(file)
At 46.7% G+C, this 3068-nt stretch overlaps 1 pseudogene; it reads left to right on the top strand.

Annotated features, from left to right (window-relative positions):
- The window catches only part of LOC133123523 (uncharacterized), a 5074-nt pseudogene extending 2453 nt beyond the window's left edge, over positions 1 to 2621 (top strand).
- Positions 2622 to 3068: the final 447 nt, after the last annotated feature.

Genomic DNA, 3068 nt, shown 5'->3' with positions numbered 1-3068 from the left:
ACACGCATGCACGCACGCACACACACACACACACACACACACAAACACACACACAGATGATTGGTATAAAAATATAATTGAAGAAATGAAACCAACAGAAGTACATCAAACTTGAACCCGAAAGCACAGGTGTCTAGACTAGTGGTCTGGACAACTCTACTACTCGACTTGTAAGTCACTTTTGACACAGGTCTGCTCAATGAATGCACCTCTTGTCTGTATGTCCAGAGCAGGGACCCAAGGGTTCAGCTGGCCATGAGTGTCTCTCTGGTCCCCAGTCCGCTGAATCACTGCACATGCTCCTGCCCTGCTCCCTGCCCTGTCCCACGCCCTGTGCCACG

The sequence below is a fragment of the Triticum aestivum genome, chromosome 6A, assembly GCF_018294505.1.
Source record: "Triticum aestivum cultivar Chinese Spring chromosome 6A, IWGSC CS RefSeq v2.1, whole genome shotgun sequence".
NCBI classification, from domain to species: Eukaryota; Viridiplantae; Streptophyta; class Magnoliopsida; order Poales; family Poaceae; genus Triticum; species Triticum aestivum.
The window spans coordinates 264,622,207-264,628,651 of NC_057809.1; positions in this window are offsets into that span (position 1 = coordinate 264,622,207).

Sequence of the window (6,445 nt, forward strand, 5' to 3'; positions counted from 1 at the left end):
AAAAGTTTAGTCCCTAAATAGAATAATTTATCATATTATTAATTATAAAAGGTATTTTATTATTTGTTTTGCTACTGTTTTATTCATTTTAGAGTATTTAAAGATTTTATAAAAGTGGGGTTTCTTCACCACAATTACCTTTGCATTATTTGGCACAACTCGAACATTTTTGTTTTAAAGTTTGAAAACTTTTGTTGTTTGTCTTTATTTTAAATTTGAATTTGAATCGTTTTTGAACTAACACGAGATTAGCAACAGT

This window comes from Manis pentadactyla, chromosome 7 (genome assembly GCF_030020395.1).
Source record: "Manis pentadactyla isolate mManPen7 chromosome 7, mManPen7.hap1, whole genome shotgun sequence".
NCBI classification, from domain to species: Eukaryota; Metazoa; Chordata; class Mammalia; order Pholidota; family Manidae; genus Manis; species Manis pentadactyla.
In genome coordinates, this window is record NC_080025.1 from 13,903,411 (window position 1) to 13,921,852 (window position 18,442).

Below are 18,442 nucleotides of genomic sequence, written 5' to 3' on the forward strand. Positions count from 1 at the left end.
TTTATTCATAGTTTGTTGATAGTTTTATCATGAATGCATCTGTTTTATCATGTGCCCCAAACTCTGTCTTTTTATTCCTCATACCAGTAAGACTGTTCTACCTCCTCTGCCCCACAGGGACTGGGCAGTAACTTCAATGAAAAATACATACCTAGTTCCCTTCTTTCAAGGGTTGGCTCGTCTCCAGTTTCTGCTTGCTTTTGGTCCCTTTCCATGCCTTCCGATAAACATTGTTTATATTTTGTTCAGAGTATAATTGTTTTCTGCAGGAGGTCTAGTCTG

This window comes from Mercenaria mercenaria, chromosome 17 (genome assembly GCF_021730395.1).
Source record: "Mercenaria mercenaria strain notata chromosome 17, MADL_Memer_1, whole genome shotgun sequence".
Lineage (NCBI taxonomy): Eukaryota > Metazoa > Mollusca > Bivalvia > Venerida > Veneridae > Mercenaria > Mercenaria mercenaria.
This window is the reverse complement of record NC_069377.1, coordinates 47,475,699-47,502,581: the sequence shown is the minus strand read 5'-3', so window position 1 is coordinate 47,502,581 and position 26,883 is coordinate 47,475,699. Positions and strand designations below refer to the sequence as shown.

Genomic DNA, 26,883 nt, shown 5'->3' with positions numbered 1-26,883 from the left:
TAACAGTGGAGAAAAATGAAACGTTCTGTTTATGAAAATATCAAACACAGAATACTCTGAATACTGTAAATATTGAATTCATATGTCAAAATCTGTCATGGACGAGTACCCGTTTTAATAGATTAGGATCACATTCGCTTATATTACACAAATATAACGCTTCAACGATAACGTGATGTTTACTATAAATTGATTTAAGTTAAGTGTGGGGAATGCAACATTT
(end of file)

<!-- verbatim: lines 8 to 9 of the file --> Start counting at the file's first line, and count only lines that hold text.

Source record: "Triticum aestivum cultivar Chinese Spring chromosome 6A, IWGSC CS RefSeq v2.1, whole genome shotgun sequence".
NCBI classification, from domain to species: Eukaryota; Viridiplantae; Streptophyta; class Magnoliopsida; order Poales; family Poaceae; genus Triticum; species Triticum aestivum.